The Corner

Inflation Is Not the Answer

Kenneth Rogoff writes that “the only practical way to shorten the coming period of painful deleveraging and slow growth would be a sustained burst of moderate inflation, say, 4-6% for several years.” It certainly would be a way to reduce the real burden of debt, but is it the only or the best way?

The Federal Reserve has more direct control over nominal spending/nominal income than it has over inflation, and higher nominal income—whatever the ratio between the higher inflation and higher real growth that compose it—makes it easier to pay down debts (most of which are contracted in nominal terms). Because of wage stickiness, at least some of any increase in nominal spending that the Fed generates will take the form of real growth—and obviously one would prefer that portion to be as large as possible.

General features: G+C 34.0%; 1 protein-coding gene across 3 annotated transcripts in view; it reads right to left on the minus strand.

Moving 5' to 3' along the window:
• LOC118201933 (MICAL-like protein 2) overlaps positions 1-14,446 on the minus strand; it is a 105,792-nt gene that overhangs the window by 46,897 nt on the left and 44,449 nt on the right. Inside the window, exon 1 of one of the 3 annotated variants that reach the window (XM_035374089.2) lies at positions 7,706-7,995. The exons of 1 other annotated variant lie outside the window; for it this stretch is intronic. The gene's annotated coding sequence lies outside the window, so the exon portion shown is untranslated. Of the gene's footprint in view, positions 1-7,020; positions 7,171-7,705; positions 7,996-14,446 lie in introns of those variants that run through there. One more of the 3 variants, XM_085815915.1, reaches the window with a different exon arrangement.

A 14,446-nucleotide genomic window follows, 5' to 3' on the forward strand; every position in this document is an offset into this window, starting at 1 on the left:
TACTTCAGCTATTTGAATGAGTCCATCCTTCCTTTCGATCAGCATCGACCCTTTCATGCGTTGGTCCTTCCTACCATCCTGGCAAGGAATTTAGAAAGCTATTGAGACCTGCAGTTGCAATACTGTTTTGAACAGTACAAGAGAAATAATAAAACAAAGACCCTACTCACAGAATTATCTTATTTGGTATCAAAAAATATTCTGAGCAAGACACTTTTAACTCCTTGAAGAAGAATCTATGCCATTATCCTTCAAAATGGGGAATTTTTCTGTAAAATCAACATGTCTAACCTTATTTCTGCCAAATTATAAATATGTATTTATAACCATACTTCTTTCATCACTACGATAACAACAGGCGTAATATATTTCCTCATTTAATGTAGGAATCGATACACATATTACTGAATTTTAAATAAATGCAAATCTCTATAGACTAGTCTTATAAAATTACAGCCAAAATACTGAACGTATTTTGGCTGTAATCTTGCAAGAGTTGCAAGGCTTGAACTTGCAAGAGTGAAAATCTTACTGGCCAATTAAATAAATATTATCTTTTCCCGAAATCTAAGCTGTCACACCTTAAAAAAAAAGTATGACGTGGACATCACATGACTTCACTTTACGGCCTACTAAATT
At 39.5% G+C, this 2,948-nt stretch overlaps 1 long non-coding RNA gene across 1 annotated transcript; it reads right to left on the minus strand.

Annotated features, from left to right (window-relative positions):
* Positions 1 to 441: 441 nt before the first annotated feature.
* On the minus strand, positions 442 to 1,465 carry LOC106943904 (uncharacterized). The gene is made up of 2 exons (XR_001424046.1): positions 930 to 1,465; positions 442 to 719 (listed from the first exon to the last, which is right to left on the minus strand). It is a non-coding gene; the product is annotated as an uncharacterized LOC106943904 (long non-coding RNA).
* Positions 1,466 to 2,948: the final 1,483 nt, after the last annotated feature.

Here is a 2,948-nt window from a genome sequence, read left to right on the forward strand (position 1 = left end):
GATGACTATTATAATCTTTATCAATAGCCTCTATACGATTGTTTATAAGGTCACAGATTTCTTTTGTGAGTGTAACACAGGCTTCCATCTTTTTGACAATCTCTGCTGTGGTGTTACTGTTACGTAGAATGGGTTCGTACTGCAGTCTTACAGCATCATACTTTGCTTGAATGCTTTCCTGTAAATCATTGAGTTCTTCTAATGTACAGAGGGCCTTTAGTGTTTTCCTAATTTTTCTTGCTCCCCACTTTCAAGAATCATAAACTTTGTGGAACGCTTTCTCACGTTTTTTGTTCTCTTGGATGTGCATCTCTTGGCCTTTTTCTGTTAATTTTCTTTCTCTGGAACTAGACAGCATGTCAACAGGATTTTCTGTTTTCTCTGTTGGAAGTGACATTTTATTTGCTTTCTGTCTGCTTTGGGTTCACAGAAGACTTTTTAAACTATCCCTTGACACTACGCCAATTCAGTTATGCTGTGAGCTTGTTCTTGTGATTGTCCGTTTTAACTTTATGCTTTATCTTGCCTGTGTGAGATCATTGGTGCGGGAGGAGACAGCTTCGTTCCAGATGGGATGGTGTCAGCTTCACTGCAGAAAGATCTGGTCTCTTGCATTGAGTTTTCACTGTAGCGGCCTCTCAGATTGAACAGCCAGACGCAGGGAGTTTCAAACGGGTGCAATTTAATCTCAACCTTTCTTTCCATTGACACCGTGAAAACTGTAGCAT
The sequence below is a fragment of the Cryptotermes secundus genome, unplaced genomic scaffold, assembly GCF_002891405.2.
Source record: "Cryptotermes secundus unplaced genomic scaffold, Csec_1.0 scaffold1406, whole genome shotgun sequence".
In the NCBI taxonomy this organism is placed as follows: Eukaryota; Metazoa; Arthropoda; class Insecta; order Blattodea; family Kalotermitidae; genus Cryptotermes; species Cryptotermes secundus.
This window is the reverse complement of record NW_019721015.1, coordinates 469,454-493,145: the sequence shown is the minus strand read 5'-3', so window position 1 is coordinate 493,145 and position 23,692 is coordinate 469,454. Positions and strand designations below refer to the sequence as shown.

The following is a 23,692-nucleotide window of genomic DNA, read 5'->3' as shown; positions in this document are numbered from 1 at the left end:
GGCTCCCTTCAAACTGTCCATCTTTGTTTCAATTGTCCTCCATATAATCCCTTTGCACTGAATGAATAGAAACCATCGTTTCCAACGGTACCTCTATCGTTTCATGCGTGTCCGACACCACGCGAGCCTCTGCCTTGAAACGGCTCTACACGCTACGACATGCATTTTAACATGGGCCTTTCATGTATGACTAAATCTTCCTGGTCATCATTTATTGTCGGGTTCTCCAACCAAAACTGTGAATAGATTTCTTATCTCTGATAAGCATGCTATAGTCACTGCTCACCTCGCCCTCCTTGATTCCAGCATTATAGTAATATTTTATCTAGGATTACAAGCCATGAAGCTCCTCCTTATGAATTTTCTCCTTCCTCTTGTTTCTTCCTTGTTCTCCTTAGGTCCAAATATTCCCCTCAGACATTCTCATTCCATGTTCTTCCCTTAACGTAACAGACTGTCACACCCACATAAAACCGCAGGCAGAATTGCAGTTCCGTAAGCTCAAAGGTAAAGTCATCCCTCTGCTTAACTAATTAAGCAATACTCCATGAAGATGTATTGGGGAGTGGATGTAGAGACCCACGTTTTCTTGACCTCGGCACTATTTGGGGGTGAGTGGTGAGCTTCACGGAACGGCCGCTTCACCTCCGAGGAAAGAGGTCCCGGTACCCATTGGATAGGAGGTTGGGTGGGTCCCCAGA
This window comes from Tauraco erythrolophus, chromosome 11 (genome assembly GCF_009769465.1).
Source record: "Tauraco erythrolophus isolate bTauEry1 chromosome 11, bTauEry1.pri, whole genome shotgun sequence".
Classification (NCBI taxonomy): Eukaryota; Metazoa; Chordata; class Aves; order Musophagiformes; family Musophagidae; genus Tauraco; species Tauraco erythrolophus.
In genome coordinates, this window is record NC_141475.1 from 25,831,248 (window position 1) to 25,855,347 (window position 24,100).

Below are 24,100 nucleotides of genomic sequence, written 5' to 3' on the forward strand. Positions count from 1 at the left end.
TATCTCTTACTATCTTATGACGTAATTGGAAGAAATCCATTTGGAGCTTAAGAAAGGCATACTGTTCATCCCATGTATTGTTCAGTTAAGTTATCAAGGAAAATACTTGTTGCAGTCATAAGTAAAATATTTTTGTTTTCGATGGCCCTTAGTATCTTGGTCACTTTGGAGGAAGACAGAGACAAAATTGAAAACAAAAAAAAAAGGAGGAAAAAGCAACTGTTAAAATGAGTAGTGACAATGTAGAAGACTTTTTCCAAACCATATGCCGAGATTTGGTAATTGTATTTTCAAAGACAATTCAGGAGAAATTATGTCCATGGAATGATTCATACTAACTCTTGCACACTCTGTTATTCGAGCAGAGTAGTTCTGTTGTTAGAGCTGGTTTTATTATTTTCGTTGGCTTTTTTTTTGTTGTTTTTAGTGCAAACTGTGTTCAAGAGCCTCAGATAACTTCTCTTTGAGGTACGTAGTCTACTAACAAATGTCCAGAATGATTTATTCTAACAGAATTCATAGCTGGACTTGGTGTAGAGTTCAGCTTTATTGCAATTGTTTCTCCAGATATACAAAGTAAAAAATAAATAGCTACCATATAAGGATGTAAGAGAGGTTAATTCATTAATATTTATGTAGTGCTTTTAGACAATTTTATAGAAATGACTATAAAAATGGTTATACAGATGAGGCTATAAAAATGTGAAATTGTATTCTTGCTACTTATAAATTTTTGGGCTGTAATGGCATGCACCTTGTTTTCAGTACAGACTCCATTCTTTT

What we need, then, is not more inflation. We need for the Fed to stop holding the money supply below the demand for money balances. That might increase inflation, which would be a price worth paying to get nominal spending back to trend. But inflation shouldn’t be the goal.

Ramesh Ponnuru is a senior editor for National Review, a columnist for Bloomberg Opinion, a visiting fellow at the American Enterprise Institute, and a senior fellow at the National Review Institute.

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